ECONOMY

Consortium official defends pace of security preparations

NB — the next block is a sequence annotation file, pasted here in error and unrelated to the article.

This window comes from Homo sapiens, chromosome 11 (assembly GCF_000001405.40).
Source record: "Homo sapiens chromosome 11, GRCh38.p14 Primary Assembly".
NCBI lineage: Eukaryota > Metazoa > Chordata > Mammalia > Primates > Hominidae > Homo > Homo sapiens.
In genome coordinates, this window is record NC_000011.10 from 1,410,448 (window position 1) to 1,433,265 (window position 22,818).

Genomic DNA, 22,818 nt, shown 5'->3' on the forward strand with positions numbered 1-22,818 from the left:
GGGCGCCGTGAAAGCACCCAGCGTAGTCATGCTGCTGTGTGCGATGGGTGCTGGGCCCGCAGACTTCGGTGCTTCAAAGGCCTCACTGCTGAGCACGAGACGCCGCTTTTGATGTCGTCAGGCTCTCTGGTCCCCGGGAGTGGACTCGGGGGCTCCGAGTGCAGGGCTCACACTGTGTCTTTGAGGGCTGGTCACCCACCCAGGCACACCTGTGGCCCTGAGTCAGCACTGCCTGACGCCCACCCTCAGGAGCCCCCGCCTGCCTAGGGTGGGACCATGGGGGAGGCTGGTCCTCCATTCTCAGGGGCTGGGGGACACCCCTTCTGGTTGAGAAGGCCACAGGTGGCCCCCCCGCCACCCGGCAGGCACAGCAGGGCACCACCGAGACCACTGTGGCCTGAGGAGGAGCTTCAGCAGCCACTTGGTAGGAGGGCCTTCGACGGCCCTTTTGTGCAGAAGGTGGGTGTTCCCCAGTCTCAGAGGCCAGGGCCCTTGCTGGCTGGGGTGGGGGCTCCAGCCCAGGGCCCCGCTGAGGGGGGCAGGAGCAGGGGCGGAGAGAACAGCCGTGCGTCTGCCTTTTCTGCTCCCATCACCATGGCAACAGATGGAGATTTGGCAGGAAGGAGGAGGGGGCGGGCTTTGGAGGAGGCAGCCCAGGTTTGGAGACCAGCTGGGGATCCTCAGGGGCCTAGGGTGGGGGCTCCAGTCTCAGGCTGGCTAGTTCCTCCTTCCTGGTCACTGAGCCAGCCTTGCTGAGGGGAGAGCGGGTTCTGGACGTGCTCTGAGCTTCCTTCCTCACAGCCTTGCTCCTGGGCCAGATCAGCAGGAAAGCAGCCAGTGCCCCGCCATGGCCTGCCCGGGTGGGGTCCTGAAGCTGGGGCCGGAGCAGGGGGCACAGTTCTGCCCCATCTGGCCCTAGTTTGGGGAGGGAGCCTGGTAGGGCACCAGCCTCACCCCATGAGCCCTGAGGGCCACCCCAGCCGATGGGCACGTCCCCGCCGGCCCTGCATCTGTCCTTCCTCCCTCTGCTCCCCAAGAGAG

A senior official with the American-led consortium setting up the complex security network for the August 13-29 Olympics defended the pace of work yesterday and said the system will be working ahead of the Games. David Tubbs, a senior vice president of the San Diego-based Science Applications International Corp., or SAIC, also urged Greek critics to shift their focus from the huge cost of the system to its long-term benefits for Greece. After the Olympics, the network of computers, cameras and detection devices around the capital and other parts of Greece will give the country’s police force one of the most sophisticated security systems in the world, officials have said. The cost of the security system is expected to come to about 255 million euros ($312 million) and takes up a considerable portion of Athens’s record security budget of more than $1.2 billion. As part of the security plan, Athens will also use more 70,000 police officers and soldiers while NATO will supply surveillance planes and support. «We and the government are working very hard to make certain that the system is completed, functional and available for use during the Olympics,» Tubbs said. He avoided giving a final delivery date for the system. According to the contract, SAIC was to deliver the system by May 28 but there have been delays, which sources at the company blamed on construction setbacks at Olympic venues. The sources, who asked not to be named, said that although the majority of the systems have been installed and tested, continuing construction at venues such as the main Olympic stadium have also forced delays. Deputy Public Order Minister Christos Markoyiannakis carried out a surprise inspection of the security devices being set up by the consortium at the Olympic Village. «During previous visits, I had noticed some delays,» he said. «Now I see that work has intensified, efforts have been made by everyone and I can say that in the end everything will be ready for a safe Olympic Games.» During the Olympics, infrared and high-resolution cameras will be placed on 1,250 concrete columns around the capital. Surveillance equipment will also be fitted on 12 patrol boats, 4,000 vehicles, three helicopters and a blimp. «Everyone is talking about the cost, but everyone has to keep in mind that what we are building right now stays after the Games,» Tubbs told a two-day conference on homeland and corporate security. The consortium is also responsible for installing a secure communication, information and radio system for security services, and a security network for ports such as Piraeus. About 4,000 people must be trained to operate the complex equipment. Tubbs, who once worked for the FBI and was responsible for overall security at the Salt Lake Winter Games, denied delays were affecting their training. «The contract that we signed included the training of personnel,» Tubbs said. «We are working with the government to make sure that the personnel are familiar with the system.»